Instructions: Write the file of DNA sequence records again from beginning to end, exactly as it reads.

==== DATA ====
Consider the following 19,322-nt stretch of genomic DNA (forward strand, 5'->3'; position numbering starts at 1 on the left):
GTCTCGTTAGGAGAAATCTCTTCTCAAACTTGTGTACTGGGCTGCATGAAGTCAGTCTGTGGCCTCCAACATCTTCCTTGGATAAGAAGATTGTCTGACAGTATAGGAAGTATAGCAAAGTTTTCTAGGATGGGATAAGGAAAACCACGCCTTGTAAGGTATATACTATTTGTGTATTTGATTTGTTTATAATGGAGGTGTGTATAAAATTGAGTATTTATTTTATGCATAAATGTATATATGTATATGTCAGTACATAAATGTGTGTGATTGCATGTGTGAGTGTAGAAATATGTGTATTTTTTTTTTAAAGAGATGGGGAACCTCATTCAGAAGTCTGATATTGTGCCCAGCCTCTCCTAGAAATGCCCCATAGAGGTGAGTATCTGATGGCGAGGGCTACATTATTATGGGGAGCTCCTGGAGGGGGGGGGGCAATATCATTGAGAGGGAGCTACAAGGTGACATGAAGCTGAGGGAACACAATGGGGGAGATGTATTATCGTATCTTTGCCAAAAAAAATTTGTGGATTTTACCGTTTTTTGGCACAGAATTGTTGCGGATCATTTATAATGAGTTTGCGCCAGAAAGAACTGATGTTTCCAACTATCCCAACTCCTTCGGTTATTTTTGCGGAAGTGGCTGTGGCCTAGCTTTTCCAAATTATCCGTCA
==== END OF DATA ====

Consider the following 19,322-nt stretch of genomic DNA (forward strand, 5'->3'; position numbering starts at 1 on the left):
GTCTCGTTAGGAGAAATCTCTTCTCAAACTTGTGTACTGGGCTGCATGAAGTCAGTCTGTGGCCTCCAACATCTTCCTTGGATAAGAAGATTGTCTGACAGTATAGGAAGTATAGCAAAGTTTTCTAGGATGGGATAAGGAAAACCACGCCTTGTAAGGTATATACTATTTGTGTATTTGATTTGTTTATAATGGAGGTGTGTATAAAATTGAGTATTTATTTTATGCATAAATGTATATATGTATATGTCAGTACATAAATGTGTGTGATTGCATGTGTGAGTGTAGAAATATGTGTATTTTTTTTTTAAAGAGATGGGGAACCTCATTCAGAAGTCTGATATTGTGCCCAGCCTCTCCTAGAAATGCCCCATAGAGGTGAGTATCTGATGGCGAGGGCTACATTATTATGGGGAGCTCCTGGAGGGGGGGGGGCAATATCATTGAGAGGGAGCTACAAGGTGACATGAAGCTGAGGGAACACAATGGGGGAGATGTATTATCGTATCTTTGCCAAAAAAAATTTGTGGATTTTACCGTTTTTTGGCACAGAATTGTTGCGGATCATTTATAATGAGTTTGCGCCAGAAAGAACTGATGTTTCCAACTATCCCAACTCCTTCGGTTATTTTTGCGGAAGTGGCTGTGGCCTAGCTTTTCCAAATTATCCGTCA